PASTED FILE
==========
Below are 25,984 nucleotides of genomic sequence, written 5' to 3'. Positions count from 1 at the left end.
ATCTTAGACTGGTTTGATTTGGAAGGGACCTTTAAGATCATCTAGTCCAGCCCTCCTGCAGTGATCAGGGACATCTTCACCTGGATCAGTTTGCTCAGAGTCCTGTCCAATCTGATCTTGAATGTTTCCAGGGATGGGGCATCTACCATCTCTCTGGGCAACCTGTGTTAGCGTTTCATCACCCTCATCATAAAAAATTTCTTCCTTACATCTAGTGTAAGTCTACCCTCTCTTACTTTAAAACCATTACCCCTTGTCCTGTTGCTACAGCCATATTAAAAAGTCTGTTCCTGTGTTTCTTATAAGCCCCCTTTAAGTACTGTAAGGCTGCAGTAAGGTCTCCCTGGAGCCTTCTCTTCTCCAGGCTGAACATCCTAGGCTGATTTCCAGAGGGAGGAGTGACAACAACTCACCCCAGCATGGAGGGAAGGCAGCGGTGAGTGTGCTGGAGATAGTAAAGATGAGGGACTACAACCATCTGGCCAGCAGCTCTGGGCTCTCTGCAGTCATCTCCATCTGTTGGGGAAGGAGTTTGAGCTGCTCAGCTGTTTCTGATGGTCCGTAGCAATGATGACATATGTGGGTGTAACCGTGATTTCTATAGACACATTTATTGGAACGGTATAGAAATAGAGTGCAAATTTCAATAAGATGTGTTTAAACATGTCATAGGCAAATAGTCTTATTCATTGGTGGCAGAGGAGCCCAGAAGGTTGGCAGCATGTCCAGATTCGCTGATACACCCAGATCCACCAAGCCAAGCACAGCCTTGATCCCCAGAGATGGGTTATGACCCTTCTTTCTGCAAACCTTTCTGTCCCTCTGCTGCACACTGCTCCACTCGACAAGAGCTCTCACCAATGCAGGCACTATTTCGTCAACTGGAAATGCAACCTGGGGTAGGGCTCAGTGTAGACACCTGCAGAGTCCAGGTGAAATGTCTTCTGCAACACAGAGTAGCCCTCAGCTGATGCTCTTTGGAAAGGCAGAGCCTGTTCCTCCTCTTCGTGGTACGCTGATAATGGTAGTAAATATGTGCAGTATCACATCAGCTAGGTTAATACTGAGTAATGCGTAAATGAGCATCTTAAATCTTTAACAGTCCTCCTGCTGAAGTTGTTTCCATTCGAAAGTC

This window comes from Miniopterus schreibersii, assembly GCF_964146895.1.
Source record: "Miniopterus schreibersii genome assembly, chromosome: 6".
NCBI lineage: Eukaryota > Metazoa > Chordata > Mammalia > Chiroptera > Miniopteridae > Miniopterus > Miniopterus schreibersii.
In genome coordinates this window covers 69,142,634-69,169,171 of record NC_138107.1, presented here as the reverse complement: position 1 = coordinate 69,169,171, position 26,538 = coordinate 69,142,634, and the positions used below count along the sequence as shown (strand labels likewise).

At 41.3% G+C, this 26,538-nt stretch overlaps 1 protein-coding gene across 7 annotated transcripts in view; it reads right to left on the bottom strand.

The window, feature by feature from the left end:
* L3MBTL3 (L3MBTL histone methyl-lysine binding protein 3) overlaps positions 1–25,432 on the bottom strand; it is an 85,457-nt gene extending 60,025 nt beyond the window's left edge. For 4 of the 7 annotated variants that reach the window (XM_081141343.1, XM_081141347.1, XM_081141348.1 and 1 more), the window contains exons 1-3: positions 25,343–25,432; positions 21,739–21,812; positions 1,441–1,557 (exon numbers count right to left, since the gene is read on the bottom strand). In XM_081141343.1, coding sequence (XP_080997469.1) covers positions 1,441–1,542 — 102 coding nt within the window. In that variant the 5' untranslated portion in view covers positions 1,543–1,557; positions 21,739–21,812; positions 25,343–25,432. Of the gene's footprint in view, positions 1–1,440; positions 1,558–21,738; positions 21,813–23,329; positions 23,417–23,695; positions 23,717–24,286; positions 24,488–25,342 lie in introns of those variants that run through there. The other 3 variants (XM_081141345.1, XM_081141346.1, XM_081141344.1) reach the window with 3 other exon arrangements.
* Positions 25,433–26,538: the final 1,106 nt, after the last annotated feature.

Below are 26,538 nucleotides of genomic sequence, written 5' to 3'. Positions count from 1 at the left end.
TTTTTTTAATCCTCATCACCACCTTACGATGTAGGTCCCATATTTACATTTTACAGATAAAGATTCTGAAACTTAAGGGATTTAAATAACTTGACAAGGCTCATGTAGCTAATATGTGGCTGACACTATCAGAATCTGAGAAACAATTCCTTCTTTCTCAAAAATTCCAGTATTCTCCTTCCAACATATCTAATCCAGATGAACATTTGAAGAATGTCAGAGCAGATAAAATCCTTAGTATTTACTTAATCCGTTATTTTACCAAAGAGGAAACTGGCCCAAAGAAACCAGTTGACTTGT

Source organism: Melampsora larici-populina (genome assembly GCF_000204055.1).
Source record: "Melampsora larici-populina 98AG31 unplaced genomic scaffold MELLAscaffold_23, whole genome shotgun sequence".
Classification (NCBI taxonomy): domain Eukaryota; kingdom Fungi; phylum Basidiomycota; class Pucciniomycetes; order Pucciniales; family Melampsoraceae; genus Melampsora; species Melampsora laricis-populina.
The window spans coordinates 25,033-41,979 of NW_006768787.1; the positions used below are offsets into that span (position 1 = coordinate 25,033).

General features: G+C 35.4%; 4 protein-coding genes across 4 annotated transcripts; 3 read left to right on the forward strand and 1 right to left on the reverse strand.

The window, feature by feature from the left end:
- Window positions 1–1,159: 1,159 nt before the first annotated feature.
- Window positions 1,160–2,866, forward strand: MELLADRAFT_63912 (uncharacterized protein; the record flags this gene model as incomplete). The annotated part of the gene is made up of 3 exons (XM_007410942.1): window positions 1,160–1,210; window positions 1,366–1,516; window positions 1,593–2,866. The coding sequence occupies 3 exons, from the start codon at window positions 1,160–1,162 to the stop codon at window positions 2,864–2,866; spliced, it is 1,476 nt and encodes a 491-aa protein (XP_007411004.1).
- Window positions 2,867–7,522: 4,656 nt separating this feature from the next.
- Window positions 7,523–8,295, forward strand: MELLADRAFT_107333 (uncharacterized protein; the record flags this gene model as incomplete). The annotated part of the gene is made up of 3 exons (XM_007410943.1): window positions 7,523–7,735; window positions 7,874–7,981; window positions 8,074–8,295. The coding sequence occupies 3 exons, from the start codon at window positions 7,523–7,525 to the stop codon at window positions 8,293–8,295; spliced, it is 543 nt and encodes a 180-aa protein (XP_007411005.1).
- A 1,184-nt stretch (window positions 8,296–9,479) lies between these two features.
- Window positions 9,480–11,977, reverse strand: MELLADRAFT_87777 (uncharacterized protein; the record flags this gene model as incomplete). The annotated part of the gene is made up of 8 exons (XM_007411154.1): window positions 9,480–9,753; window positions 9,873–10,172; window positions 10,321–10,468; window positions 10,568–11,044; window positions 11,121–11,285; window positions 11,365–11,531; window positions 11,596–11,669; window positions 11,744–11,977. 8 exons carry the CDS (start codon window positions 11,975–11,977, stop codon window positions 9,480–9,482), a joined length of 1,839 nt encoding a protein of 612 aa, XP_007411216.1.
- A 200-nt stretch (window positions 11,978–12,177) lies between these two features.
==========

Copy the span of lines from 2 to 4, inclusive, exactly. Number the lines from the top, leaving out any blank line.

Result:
ATCTTAGACTGGTTTGATTTGGAAGGGACCTTTAAGATCATCTAGTCCAGCCCTCCTGCAGTGATCAGGGACATCTTCACCTGGATCAGTTTGCTCAGAGTCCTGTCCAATCTGATCTTGAATGTTTCCAGGGATGGGGCATCTACCATCTCTCTGGGCAACCTGTGTTAGCGTTTCATCACCCTCATCATAAAAAATTTCTTCCTTACATCTAGTGTAAGTCTACCCTCTCTTACTTTAAAACCATTACCCCTTGTCCTGTTGCTACAGCCATATTAAAAAGTCTGTTCCTGTGTTTCTTATAAGCCCCCTTTAAGTACTGTAAGGCTGCAGTAAGGTCTCCCTGGAGCCTTCTCTTCTCCAGGCTGAACATCCTAGGCTGATTTCCAGAGGGAGGAGTGACAACAACTCACCCCAGCATGGAGGGAAGGCAGCGGTGAGTGTGCTGGAGATAGTAAAGATGAGGGACTACAACCATCTGGCCAGCAGCTCTGGGCTCTCTGCAGTCATCTCCATCTGTTGGGGAAGGAGTTTGAGCTGCTCAGCTGTTTCTGATGGTCCGTAGCAATGATGACATATGTGGGTGTAACCGTGATTTCTATAGACACATTTATTGGAACGGTATAGAAATAGAGTGCAAATTTCAATAAGATGTGTTTAAACATGTCATAGGCAAATAGTCTTATTCATTGGTGGCAGAGGAGCCCAGAAGGTTGGCAGCATGTCCAGATTCGCTGATACACCCAGATCCACCAAGCCAAGCACAGCCTTGATCCCCAGAGATGGGTTATGACCCTTCTTTCTGCAAACCTTTCTGTCCCTCTGCTGCACACTGCTCCACTCGACAAGAGCTCTCACCAATGCAGGCACTATTTCGTCAACTGGAAATGCAACCTGGGGTAGGGCTCAGTGTAGACACCTGCAGAGTCCAGGTGAAATGTCTTCTGCAACACAGAGTAGCCCTCAGCTGATGCTCTTTGGAAAGGCAGAGCCTGTTCCTCCTCTTCGTGGTACGCTGATAATGGTAGTAAATATGTGCAGTATCACATCAGCTAGGTTAATACTGAGTAATGCGTAAATGAGCATCTTAAATCTTTAACAGTCCTCCTGCTGAAGTTGTTTCCATTCGAAAGTC

This window comes from Miniopterus schreibersii, assembly GCF_964146895.1.
Source record: "Miniopterus schreibersii genome assembly, chromosome: 6".